A NSW Ambulance officer attends to a fallen cyclist at the Battle of the Border cycling event.
A NSW Ambulance officer attends to a fallen cyclist at the Battle of the Border cycling event.

Salt battle claims casualties

THE Salt track lived up to its treacherous reputation in yesterday's criterium leg of the Battle of the Border with two hospitalising crashes in the space of one race.

Forget the revved-up hot wheels of Wintersun, Salt's two-wheeled pedal power was where the action really lay.

Lauded on the event's website as a “pretty tight circuit, with various quick, right angle turns,” three cyclists initially came down in the Masters B/under-19B category.

Despite first aid officers on the scene treating injuries, the race was allowed to continue until a second crash on the same corner sent cyclists flying over those already wounded, resulting in broken collar bones and a hideous array of bitumen burns.

That left organisers no choice but to stop the race.

In contention for a top spot until that point, Murwillumbah Cycle Club member Nicholas Booth's race was hindered by the interruption and he faded to 12th.

However the result was still good enough for the champion cyclist to be named overall winner of the Masters B category.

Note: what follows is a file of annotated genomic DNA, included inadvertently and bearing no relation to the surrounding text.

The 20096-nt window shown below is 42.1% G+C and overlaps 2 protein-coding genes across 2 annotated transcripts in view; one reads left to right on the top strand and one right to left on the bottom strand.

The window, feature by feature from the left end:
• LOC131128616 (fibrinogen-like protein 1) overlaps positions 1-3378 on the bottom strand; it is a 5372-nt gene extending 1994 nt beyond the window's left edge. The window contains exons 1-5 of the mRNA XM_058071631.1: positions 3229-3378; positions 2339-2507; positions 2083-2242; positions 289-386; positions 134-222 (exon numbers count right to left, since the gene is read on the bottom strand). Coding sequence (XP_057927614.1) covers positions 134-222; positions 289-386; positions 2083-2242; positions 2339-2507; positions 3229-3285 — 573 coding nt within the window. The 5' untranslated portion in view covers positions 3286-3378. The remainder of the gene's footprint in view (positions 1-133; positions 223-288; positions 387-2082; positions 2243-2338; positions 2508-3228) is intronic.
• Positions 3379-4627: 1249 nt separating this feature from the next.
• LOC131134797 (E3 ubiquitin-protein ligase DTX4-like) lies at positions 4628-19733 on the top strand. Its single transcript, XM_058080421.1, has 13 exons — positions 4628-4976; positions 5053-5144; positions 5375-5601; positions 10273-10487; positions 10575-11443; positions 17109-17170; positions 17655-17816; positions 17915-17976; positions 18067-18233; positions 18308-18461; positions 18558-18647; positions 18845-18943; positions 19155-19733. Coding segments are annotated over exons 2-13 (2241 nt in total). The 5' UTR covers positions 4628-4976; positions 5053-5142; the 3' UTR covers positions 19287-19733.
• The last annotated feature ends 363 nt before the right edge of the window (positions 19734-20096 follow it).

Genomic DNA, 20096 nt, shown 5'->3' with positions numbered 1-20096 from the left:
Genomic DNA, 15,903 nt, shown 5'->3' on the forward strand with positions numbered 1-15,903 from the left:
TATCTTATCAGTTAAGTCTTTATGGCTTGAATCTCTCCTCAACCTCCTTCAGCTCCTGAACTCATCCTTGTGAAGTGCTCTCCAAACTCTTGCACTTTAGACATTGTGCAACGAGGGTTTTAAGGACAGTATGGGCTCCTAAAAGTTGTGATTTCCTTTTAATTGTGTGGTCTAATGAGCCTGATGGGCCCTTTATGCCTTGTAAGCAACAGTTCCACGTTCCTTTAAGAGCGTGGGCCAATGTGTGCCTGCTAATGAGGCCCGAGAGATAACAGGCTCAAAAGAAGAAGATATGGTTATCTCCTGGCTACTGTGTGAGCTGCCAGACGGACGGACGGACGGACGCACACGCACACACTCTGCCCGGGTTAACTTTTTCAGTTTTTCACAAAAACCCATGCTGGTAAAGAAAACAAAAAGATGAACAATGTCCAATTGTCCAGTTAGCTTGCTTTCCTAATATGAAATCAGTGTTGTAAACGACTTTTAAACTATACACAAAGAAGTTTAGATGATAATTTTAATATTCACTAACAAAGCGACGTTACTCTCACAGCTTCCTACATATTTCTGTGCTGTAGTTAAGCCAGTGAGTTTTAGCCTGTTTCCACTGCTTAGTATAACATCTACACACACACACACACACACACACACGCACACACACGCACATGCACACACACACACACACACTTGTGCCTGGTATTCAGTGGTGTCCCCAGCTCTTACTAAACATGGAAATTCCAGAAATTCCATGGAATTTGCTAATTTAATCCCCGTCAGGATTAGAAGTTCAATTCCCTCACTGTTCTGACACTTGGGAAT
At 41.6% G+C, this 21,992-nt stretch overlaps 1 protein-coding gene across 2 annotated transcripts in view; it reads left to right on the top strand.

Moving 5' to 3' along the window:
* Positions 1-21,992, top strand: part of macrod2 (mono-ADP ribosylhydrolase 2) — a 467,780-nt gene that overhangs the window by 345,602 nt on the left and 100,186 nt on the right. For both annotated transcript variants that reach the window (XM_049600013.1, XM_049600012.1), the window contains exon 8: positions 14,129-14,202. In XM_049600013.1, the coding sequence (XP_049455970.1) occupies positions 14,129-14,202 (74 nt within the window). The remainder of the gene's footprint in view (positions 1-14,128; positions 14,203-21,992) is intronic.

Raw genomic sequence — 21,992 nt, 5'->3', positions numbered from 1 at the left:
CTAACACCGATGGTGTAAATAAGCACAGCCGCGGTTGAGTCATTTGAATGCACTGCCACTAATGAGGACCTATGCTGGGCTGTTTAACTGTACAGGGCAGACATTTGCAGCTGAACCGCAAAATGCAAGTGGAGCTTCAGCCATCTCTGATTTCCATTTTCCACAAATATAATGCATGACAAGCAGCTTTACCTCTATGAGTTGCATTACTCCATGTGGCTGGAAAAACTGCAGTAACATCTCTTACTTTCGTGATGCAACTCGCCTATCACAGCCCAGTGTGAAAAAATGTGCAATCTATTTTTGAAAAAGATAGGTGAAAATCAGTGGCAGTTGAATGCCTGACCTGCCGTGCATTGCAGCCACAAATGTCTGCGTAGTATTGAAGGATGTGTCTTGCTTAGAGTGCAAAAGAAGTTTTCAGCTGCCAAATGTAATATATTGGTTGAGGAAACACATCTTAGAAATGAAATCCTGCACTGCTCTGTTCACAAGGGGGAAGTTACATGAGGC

In a further haul for the club, Masters C duo Steve Johnson and Michael Hayward bagged a clean double in their criterium, while MCC president Dave Costanzo finished an unlucky 13th in the Masters A class - enough to give him a top-10 finish overall.

However perhaps the most impressive result of all the locals came in the blue ribbon Elite A event.

Despite crossing the criterium finish line in ninth spot, Brendan Brooks' sensational form across all the weekend's events earned him a second place ahead of some far more fancied and internationally renowned opposition.

“It was a really good tour, and our cyclists did pretty well on the whole,” Costanzo said.

“Brendan was the best and gutsiest of them all, racing on his own against experienced international teams and coming out well.

“This tour is the closest any of us local riders will get to a proper tour, so it was great for us to experience it in our own backyard.”

A total of 304 entrants contested the inaugural “Tour de Tweed” and project planner Jo Robinson believes the event was a huge success.

“The concept for the tour was to relax or party, and then race hard across the Tweed Valley,” she said.

“In that regard, and from all the feedback and compliments given by riders, I'd say it was a really great weekend.

“There were even comparisons drawn to the “Tour de Sunshine Coast” which is a great achievement in just our first year.

“We hope to be back bigger and better in 2010.”

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